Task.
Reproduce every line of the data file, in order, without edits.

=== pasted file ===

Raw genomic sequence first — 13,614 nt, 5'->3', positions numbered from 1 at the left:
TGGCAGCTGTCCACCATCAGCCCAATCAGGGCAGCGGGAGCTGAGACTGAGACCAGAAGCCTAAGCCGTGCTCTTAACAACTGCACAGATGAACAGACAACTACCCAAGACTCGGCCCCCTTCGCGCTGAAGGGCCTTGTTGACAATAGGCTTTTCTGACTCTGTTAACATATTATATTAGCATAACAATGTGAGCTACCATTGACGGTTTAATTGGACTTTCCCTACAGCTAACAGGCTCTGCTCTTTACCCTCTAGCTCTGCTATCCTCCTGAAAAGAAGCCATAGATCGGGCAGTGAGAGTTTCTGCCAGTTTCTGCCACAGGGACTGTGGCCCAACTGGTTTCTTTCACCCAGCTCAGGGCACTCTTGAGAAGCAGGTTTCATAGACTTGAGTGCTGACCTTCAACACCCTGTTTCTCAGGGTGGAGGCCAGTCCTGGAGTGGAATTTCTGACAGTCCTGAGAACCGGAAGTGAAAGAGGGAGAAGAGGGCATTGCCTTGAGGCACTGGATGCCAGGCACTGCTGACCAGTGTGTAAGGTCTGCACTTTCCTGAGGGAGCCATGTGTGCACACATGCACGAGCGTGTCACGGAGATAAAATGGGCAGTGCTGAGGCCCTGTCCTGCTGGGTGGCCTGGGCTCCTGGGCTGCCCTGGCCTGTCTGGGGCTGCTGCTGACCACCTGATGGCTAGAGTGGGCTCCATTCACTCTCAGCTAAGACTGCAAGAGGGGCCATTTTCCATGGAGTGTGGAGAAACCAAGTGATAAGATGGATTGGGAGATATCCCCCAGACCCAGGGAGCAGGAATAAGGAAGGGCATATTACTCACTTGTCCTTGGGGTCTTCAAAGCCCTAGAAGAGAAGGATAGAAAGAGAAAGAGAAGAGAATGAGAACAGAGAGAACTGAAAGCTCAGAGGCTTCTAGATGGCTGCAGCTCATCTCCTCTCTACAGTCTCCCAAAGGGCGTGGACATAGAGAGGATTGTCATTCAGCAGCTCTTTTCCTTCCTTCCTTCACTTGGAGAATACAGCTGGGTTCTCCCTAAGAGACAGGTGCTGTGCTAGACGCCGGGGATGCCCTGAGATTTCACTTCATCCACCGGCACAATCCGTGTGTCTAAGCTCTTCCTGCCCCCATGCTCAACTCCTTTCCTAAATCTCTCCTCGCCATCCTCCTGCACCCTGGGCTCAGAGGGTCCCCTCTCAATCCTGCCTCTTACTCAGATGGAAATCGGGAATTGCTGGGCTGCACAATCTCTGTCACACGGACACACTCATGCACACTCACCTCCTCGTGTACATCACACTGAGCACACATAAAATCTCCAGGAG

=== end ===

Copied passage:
Raw genomic sequence first — 13,614 nt, 5'->3', positions numbered from 1 at the left:
TGGCAGCTGTCCACCATCAGCCCAATCAGGGCAGCGGGAGCTGAGACTGAGACCAGAAGCCTAAGCCGTGCTCTTAACAACTGCACAGATGAACAGACAACTACCCAAGACTCGGCCCCCTTCGCGCTGAAGGGCCTTGTTGACAATAGGCTTTTCTGACTCTGTTAACATATTATATTAGCATAACAATGTGAGCTACCATTGACGGTTTAATTGGACTTTCCCTACAGCTAACAGGCTCTGCTCTTTACCCTCTAGCTCTGCTATCCTCCTGAAAAGAAGCCATAGATCGGGCAGTGAGAGTTTCTGCCAGTTTCTGCCACAGGGACTGTGGCCCAACTGGTTTCTTTCACCCAGCTCAGGGCACTCTTGAGAAGCAGGTTTCATAGACTTGAGTGCTGACCTTCAACACCCTGTTTCTCAGGGTGGAGGCCAGTCCTGGAGTGGAATTTCTGACAGTCCTGAGAACCGGAAGTGAAAGAGGGAGAAGAGGGCATTGCCTTGAGGCACTGGATGCCAGGCACTGCTGACCAGTGTGTAAGGTCTGCACTTTCCTGAGGGAGCCATGTGTGCACACATGCACGAGCGTGTCACGGAGATAAAATGGGCAGTGCTGAGGCCCTGTCCTGCTGGGTGGCCTGGGCTCCTGGGCTGCCCTGGCCTGTCTGGGGCTGCTGCTGACCACCTGATGGCTAGAGTGGGCTCCATTCACTCTCAGCTAAGACTGCAAGAGGGGCCATTTTCCATGGAGTGTGGAGAAACCAAGTGATAAGATGGATTGGGAGATATCCCCCAGACCCAGGGAGCAGGAATAAGGAAGGGCATATTACTCACTTGTCCTTGGGGTCTTCAAAGCCCTAGAAGAGAAGGATAGAAAGAGAAAGAGAAGAGAATGAGAACAGAGAGAACTGAAAGCTCAGAGGCTTCTAGATGGCTGCAGCTCATCTCCTCTCTACAGTCTCCCAAAGGGCGTGGACATAGAGAGGATTGTCATTCAGCAGCTCTTTTCCTTCCTTCCTTCACTTGGAGAATACAGCTGGGTTCTCCCTAAGAGACAGGTGCTGTGCTAGACGCCGGGGATGCCCTGAGATTTCACTTCATCCACCGGCACAATCCGTGTGTCTAAGCTCTTCCTGCCCCCATGCTCAACTCCTTTCCTAAATCTCTCCTCGCCATCCTCCTGCACCCTGGGCTCAGAGGGTCCCCTCTCAATCCTGCCTCTTACTCAGATGGAAATCGGGAATTGCTGGGCTGCACAATCTCTGTCACACGGACACACTCATGCACACTCACCTCCTCGTGTACATCACACTGAGCACACATAAAATCTCCAGGAG